Two employees of a recycling company have been sentenced over a glass PRN fraud that destabilised the market and could hinder efforts to hit glass packaging recycling targets.
Beverley Bradford, 50, and Terrance Aince, 51 were convicted of conspiracy to commit fraud at Nationwide Recycling and both were sentenced on 5 July to two years of imprisonment suspended for two years. They were also each ordered to carry out 200 hours of unpaid work and pay prosecution costs of £3,000 within a year.
The South Wales recycler was raided in December 2010 by the Environment Agency and had its accreditation suspended following the issuance of PRNs against non-existent glass material said to be worth more than £2m.
Two Nationwide directors, Paul and Andrew Thomas, who are currently detained in prison, are due to be sentenced on 19 July.
Fraudulent glass PRNs issued by Nationwide between 2009 and 2010 amounted to as much as 20% of the total glass PRN market, according to Jeff Cooper, producer responsibility manager at the Environment Agency until 2009.
Phil Conran, director at 360 Environmental, told MRW that the large number of PRNs issued by Nationwide boosted figures of glass recycling in the UK, providing Defra and the industry with a “false representation” of the amount of glass that was recycled every year.
On the basis of those inflated figures, Defra set a 81% glass recycling target for obligated businesses under the UK packaging regulations. The target is becoming increasingly difficult to achieve, said Conran.
The fraud also contributed to a distortion of the glass PRN market. As Nationwide operations stopped, PRN issuance dropped by 100-150,000 tonnes - the amount that had been artificially created by the recycler. As a result, PRN prices went up.
However, the initial impact of the drop in availablity was mitigated by the fact that higher PRN prices brought into the market stockpiles of low quality glass that was not viable at lower PRN prices.
However, glass stockpiles are exhausted and 2013 is set to be a low year for glass recycling, said Conran. Q1 figures for 2013 showed that glass PRNs were down 10% year-on-year.
“We are so far behind that it’s impossible to make up the difference and to meet the current target,” said Conran.
He called for Defra to revise down not only the 81%, but also its estimate of glass material placed into the market, which is based on an assumption of continuous growth, because there was evidence that it is not increasing year-on-year. This would ease the pressure on the system, he said.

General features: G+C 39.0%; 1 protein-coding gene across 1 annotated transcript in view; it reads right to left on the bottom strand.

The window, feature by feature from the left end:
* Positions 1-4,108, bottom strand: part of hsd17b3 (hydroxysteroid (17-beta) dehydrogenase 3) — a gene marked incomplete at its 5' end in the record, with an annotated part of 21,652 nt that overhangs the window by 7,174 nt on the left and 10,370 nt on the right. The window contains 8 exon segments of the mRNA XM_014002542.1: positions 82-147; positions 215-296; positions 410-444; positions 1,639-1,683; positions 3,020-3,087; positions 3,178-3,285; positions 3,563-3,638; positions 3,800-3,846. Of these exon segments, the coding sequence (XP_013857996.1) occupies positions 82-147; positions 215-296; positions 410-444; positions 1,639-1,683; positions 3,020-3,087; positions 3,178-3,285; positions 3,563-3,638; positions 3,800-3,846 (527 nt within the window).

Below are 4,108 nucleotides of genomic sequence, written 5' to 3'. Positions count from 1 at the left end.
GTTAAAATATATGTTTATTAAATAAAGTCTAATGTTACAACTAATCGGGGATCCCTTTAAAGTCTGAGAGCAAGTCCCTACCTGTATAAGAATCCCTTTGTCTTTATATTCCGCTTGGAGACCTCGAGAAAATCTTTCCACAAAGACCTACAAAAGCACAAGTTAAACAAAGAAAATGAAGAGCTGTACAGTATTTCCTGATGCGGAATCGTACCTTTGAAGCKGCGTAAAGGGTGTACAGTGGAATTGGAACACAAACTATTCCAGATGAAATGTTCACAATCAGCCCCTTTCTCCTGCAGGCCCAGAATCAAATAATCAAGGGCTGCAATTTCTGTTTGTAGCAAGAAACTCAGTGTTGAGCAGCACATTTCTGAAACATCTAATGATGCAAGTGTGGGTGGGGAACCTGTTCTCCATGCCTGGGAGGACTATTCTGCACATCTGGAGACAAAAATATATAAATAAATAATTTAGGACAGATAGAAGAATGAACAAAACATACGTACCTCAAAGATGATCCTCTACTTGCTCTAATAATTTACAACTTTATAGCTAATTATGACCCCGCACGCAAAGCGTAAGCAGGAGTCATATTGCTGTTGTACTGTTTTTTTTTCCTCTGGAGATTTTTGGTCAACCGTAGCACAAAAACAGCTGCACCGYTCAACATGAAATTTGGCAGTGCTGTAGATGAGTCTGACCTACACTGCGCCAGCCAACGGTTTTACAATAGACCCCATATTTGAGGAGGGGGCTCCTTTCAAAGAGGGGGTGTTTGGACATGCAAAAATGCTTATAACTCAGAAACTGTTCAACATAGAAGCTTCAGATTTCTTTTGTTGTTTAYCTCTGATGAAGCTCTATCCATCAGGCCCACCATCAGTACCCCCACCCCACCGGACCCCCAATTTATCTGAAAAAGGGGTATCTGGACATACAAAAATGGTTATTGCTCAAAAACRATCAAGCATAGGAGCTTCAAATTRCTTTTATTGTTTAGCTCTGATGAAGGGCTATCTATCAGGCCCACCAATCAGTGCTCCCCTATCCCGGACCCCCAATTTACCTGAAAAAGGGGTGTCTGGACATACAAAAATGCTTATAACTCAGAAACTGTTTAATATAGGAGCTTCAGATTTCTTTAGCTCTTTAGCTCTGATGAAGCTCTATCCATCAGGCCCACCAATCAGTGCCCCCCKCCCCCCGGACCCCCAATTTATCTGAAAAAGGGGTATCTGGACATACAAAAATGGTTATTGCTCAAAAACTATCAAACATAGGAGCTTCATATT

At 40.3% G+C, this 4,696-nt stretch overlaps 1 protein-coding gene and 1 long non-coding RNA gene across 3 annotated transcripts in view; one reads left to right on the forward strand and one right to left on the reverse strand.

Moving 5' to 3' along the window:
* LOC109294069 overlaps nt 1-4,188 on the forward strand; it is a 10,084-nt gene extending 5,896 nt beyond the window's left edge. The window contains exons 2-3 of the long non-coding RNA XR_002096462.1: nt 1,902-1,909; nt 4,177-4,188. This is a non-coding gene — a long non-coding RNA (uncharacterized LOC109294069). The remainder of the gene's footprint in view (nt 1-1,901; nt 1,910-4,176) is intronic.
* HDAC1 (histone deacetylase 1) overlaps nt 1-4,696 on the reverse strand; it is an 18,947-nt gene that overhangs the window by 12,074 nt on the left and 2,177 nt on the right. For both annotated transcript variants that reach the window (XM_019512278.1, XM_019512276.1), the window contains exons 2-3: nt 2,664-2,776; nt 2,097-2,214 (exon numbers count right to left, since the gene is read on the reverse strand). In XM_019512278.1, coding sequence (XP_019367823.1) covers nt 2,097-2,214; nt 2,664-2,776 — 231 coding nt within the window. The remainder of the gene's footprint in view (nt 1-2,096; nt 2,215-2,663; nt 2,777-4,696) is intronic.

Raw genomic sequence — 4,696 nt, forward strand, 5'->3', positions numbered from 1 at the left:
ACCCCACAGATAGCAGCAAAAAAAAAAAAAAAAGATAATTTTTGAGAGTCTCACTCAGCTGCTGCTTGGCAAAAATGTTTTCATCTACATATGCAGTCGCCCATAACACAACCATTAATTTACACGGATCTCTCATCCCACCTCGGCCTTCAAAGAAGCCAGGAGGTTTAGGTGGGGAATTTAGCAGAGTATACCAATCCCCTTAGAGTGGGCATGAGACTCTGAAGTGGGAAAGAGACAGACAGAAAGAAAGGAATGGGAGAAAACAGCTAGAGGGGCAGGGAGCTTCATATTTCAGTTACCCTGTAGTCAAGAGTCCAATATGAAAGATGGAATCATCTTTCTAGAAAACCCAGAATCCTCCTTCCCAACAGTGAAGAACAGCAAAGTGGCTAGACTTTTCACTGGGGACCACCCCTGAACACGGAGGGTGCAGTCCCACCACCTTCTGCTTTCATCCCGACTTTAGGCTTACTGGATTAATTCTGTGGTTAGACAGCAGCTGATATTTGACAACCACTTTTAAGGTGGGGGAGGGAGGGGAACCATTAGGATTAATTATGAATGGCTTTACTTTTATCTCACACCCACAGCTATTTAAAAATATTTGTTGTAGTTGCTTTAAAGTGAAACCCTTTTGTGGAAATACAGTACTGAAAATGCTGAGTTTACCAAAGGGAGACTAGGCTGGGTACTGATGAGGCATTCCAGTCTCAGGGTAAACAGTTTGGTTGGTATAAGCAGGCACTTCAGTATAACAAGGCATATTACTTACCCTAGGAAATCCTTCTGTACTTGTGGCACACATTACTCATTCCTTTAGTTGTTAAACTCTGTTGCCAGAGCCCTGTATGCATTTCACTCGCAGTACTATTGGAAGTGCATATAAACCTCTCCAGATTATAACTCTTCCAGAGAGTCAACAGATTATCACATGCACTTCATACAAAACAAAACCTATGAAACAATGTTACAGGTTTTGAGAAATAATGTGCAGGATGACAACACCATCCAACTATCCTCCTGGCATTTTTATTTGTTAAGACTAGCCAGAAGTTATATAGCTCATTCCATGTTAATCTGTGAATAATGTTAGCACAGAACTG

Tim Gent, director at glass recycler Recresco, acknowledged that current PRN remelt prices - which could soon reach £75 per tonne - were not sustainable, but argued that lowering the target was not the right solution. “Targets are where we need them to be,” he told MRW.
Instead more glass material had to go into the recycling system in order to ease pressure, and this could only happen if local authorities increased collections, he said.
A spokesperson for the Local Government Association said that councils will only be able to increase collections of recycled materials, including glass, if it saved them money, and that “councils are collecting more glass than ever before”. He said that the PRN system should be revised to provide greater incentives to councils to collect materials, because high PRN prices do not directly translate to increased council income.
According to Cooper, more enforcement of the current system, rather than an overhaul, was needed to prevent further fraud, claiming other companies had carried out PRN fraudulent activities.
“There should be more checks both at the national and local level,” he said. “The information is collected and collated nationally, and the inspections take place locally, and there is a lack of communication between the two.”
A Defra spokesperson said: “Illegal waste operations pose a threat to both the environment and the vast majority of businesses that comply with the law. We have asked the Advisory Committee on Packaging to investigate the price spike and look at how we can reduce the likelihood of this happening again.”